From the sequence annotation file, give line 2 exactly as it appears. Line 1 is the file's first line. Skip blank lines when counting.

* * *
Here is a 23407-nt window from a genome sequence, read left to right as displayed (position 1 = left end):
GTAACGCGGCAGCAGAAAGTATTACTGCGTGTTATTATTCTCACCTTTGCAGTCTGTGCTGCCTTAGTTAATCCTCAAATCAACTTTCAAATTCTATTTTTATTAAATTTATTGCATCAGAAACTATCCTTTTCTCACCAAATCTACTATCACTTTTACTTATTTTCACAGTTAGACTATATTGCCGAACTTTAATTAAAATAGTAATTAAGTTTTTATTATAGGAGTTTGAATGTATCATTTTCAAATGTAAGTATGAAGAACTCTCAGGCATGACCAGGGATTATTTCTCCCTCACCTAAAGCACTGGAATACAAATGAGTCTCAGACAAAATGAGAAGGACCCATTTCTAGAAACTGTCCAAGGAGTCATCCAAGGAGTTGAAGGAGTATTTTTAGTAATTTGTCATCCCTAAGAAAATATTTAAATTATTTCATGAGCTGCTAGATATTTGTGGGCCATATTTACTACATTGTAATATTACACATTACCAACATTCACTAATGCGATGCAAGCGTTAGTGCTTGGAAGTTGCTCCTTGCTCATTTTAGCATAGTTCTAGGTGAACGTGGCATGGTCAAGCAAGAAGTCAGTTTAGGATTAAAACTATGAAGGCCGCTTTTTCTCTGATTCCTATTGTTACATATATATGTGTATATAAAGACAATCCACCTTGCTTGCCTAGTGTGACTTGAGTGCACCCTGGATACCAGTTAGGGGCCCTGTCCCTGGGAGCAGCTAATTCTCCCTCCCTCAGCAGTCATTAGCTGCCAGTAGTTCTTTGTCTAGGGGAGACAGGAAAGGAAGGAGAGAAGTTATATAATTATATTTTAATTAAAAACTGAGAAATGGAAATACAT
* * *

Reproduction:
GTAACGCGGCAGCAGAAAGTATTACTGCGTGTTATTATTCTCACCTTTGCAGTCTGTGCTGCCTTAGTTAATCCTCAAATCAACTTTCAAATTCTATTTTTATTAAATTTATTGCATCAGAAACTATCCTTTTCTCACCAAATCTACTATCACTTTTACTTATTTTCACAGTTAGACTATATTGCCGAACTTTAATTAAAATAGTAATTAAGTTTTTATTATAGGAGTTTGAATGTATCATTTTCAAATGTAAGTATGAAGAACTCTCAGGCATGACCAGGGATTATTTCTCCCTCACCTAAAGCACTGGAATACAAATGAGTCTCAGACAAAATGAGAAGGACCCATTTCTAGAAACTGTCCAAGGAGTCATCCAAGGAGTTGAAGGAGTATTTTTAGTAATTTGTCATCCCTAAGAAAATATTTAAATTATTTCATGAGCTGCTAGATATTTGTGGGCCATATTTACTACATTGTAATATTACACATTACCAACATTCACTAATGCGATGCAAGCGTTAGTGCTTGGAAGTTGCTCCTTGCTCATTTTAGCATAGTTCTAGGTGAACGTGGCATGGTCAAGCAAGAAGTCAGTTTAGGATTAAAACTATGAAGGCCGCTTTTTCTCTGATTCCTATTGTTACATATATATGTGTATATAAAGACAATCCACCTTGCTTGCCTAGTGTGACTTGAGTGCACCCTGGATACCAGTTAGGGGCCCTGTCCCTGGGAGCAGCTAATTCTCCCTCCCTCAGCAGTCATTAGCTGCCAGTAGTTCTTTGTCTAGGGGAGACAGGAAAGGAAGGAGAGAAGTTATATAATTATATTTTAATTAAAAACTGAGAAATGGAAATACAT